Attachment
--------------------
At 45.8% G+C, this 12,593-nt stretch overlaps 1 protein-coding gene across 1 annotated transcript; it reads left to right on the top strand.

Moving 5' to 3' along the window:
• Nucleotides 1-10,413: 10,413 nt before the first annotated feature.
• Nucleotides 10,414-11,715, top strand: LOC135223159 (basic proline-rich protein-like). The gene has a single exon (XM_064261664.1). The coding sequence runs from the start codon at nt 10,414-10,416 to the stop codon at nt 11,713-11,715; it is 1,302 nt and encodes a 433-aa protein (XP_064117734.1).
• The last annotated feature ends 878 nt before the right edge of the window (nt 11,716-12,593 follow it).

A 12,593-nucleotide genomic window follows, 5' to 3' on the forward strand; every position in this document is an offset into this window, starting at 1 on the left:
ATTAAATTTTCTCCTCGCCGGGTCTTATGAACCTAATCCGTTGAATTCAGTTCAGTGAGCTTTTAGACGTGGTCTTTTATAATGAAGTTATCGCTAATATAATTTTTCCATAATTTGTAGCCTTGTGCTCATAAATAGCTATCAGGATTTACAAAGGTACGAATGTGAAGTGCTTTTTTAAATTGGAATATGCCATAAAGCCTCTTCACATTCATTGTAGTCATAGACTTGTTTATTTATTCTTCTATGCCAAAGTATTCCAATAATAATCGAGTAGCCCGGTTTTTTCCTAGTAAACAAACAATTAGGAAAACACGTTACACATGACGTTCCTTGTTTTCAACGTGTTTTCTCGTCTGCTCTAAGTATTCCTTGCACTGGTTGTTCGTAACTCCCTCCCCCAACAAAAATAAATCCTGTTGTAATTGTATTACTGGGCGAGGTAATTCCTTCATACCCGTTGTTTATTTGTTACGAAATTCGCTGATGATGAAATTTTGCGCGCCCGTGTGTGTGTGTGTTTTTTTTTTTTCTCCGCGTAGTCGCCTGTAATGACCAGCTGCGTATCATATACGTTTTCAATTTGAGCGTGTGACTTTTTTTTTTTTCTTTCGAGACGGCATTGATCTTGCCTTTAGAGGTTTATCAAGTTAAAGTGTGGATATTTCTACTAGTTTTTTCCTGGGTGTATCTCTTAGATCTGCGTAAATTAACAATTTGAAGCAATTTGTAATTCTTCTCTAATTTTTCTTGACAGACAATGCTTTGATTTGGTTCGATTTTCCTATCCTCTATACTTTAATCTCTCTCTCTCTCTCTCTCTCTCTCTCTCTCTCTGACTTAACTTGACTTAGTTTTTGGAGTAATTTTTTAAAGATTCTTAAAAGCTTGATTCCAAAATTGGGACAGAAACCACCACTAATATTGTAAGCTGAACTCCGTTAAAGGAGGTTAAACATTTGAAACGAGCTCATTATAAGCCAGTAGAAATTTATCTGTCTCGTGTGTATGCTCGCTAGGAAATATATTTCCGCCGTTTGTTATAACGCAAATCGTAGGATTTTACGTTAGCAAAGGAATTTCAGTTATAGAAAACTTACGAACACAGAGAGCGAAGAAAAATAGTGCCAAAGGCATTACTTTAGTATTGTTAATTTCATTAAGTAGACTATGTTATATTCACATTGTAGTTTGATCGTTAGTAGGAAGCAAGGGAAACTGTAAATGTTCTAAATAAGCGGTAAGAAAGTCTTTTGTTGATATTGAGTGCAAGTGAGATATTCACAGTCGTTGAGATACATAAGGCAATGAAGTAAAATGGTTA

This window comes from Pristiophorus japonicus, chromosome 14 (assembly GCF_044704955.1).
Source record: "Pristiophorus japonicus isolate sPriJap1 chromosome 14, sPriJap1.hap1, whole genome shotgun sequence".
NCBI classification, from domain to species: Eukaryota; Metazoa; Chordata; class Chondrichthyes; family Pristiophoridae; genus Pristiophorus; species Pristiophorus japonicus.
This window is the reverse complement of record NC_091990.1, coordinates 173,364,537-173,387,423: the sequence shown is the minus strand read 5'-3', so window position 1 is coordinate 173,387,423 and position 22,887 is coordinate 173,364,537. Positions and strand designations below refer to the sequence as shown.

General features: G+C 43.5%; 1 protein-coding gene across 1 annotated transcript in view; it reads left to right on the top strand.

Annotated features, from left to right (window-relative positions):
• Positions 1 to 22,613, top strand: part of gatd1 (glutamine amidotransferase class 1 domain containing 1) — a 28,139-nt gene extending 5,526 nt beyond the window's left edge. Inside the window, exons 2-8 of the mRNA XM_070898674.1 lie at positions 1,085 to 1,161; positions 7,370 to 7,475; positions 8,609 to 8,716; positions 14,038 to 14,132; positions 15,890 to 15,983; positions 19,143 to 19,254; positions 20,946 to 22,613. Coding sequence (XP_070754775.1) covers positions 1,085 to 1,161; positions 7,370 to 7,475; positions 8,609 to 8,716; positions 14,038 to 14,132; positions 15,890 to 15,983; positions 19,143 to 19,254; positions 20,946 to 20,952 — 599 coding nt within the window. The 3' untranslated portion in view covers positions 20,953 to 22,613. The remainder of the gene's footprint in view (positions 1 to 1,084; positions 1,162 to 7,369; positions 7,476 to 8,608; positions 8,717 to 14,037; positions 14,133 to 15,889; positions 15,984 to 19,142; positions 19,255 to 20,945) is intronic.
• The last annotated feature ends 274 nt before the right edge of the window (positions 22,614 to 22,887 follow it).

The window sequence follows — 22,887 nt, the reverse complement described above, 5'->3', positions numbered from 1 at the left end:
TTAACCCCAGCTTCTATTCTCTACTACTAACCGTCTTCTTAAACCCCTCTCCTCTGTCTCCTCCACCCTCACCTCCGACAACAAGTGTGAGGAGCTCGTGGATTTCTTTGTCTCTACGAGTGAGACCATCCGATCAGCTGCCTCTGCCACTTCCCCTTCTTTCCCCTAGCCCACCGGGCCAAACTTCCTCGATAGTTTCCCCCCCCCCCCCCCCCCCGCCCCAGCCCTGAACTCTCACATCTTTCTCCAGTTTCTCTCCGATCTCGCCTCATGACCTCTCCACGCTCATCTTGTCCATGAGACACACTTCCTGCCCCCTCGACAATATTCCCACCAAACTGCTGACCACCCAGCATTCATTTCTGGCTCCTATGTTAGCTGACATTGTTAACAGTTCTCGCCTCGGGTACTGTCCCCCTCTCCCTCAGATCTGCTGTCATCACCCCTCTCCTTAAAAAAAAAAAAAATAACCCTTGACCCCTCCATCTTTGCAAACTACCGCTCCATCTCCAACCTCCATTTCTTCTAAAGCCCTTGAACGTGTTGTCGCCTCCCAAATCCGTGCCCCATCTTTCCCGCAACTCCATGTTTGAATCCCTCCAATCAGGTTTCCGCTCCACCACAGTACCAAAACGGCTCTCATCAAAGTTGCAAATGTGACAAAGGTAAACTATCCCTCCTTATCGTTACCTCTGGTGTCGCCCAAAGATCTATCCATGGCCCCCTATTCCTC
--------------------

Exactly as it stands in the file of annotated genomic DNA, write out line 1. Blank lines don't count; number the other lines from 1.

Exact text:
At 45.8% G+C, this 12,593-nt stretch overlaps 1 protein-coding gene across 1 annotated transcript; it reads left to right on the top strand.